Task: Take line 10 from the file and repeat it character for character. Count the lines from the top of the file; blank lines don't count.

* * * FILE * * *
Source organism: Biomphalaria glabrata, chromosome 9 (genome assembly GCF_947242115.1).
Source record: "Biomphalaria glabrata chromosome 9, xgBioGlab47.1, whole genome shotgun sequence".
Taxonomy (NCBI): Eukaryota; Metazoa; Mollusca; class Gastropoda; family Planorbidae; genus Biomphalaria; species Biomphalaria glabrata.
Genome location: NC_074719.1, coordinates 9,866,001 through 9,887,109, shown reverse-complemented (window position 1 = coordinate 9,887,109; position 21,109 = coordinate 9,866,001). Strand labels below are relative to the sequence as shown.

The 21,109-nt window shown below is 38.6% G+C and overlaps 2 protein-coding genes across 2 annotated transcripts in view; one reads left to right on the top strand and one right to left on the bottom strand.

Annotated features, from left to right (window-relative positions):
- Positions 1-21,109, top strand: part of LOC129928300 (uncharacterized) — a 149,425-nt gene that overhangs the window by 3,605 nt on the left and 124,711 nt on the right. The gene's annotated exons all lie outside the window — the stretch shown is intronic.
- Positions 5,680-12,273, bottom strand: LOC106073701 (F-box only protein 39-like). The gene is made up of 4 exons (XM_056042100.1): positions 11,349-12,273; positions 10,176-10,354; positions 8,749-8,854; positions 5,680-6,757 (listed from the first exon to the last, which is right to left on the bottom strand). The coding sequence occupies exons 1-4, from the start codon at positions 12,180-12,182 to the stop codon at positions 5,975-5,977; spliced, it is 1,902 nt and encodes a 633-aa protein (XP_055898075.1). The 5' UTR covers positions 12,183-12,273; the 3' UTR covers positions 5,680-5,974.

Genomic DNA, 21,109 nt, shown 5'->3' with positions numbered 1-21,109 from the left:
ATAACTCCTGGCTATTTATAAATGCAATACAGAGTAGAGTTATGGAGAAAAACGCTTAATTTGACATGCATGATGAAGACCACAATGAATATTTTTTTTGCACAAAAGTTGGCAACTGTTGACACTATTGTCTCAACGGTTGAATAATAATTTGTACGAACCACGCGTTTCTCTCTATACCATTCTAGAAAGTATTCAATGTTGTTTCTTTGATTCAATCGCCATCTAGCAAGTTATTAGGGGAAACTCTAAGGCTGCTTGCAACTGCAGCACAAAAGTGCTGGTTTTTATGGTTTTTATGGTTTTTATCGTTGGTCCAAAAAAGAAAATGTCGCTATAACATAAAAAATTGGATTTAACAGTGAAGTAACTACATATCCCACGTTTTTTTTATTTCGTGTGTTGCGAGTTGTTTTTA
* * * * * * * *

ATAACTCCTGGCTATTTATAAATGCAATACAGAGTAGAGTTATGGAGAAAAACGCTTAATTTGACATGCATGATGAAGACCACAATGAATATTTTTTTTGCACAAAAGTTGGCAACTGTTGACACTATTGTCTCAACGGTTGAATAATAATTTGTACGAACCACGCGTTTCTCTCTATACCATTCTAGAAAGTATTCAATGTTGTTTCTTTGATTCAATCGCCATCTAGCAAGTTATTAGGGGAAACTCTAAGGCTGCTTGCAACTGCAGCACAAAAGTGCTGGTTTTTATGGTTTTTATGGTTTTTATCGTTGGTCCAAAAAAGAAAATGTCGCTATAACATAAAAAATTGGATTTAACAGTGAAGTAACTACATATCCCACGTTTTTTTTATTTCGTGTGTTGCGAGTTGTTTTTA